10 June 2009

Carl Honore on Slowness


Journalist Carl Honore believes the Western world's emphasis on speed erodes health, productivity and quality of life. But there's a backlash brewing, as everyday people start putting the brakes on their all-too-modern lives.
Via TED.com

7 comments:

Jack and Raquel said...

One good thing about riding slower is you can carry on a conversation with your neighbor cyclists instead of staring at their rear wheel praying you’re not the one to collapse the peloton into a yard sale of twisted bloody bicycle parts.

Another good thing about riding slower is the sights, sounds and smells you’ll pass. After a long day on a tour across North Carolina last year, a group of us were standing around talking about what we had seen. One person chimed up, “well I didn’t see any of that! All I saw was the back of so-and so’s tire all day!” How sad. Personally, I would hate to pass by a cedar grove or a field of lilac so fast I didn’t notice the refreshing scent or race by an old couple sitting on their front porch without waving hello.

Riding too fast, you’re likely to miss the experience of exploring a little corner of the world or meeting a new friend.

Jack

spiderleggreen said...

Last night, I rode home from the grocery store, loaded with groceries and a chai in my hand. Risky, some might say, but it forced me to slow down. I saw so much more that way. And it didn't cost me much time, either.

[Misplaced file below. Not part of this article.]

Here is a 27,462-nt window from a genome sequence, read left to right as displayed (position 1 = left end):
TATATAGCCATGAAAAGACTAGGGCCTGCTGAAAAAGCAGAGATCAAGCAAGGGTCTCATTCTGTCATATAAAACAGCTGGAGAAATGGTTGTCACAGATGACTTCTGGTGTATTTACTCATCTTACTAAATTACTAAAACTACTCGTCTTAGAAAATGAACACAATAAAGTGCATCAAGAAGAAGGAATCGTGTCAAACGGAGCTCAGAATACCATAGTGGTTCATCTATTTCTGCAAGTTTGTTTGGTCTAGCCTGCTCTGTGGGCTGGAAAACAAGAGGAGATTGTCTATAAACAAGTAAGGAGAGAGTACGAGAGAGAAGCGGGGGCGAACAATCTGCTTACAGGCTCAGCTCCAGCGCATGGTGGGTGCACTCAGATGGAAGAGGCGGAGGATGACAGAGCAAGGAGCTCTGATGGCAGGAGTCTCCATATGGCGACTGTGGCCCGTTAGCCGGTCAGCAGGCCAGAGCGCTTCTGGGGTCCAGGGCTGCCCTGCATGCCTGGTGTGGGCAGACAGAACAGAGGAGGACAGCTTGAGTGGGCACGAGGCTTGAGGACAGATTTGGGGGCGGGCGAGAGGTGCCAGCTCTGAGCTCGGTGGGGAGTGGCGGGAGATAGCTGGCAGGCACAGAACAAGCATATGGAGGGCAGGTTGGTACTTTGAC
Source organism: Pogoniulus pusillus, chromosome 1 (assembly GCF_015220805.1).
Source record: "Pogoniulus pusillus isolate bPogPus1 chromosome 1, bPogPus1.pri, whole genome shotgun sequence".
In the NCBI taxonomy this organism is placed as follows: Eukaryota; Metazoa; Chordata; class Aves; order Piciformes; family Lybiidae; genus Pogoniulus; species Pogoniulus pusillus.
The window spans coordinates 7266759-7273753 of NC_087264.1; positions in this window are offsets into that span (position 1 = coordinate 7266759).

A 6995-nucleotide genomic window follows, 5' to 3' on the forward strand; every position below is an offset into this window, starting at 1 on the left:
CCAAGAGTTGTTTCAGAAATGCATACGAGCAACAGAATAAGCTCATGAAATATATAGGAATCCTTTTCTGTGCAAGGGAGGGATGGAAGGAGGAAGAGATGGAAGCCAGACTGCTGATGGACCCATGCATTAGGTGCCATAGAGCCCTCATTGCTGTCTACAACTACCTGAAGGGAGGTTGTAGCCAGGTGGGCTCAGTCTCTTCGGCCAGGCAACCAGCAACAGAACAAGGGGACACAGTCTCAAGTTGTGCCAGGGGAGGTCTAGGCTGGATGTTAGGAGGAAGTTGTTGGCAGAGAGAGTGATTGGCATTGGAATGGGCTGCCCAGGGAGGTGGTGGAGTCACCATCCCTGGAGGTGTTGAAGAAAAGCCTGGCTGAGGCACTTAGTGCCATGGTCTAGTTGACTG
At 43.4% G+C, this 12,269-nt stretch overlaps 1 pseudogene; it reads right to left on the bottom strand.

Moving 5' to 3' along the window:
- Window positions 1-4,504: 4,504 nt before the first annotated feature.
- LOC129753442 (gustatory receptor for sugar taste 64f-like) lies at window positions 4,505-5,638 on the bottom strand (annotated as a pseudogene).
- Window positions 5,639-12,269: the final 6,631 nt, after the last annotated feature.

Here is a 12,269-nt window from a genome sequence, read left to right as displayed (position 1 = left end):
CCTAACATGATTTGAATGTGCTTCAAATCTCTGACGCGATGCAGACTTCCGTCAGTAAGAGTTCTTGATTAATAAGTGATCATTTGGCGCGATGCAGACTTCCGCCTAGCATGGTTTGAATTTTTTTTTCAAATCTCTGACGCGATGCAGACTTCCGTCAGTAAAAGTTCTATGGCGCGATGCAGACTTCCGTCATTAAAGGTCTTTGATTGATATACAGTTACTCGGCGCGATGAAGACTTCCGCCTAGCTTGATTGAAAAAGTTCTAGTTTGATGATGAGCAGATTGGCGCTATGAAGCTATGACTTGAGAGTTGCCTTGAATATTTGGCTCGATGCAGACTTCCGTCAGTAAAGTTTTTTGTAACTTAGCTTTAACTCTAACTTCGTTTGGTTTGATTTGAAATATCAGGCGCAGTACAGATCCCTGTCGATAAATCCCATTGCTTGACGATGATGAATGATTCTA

Doohickie said...

Journalist Carl Honore believes the Western world's emphasis on speed erodes health, productivity and quality of life.

Erodes productivity? Productiviy is the measure of how much is accomplished over a given time. By definition, "slow" decreases productivity.

Mikael said...

if you rush and stress you are less productive. doing something fast doesn't mean you're doing it well.

Doohickie said...

You say that, but the businesses that do things quickest and best are the ones that survive.

2whls3spds said...

Fine line between quickest and quality. Also between lazy and slow.

Our company has a TQM (Total Quality Management) program. One of the hallmarks is "Doing it Right the first time every time"...callbacks cost money.

Unfortunately too many people look at speed and price, with quality being a distance third if it is even considered at all.

I can give you many, many examples where doing something quickly or in a hurry ended up with very tangible costs in quality and money.



Aaron

Melanie said...

Slow is indeed better and more efficient, and we're all about efficiency. We recently launched a new site and it is dedicated to utility cycling, so we thought you might be interested - www.utilitycycling.org. Please feel free to contact us if you would like to guest post or become involved in some way. Thanks!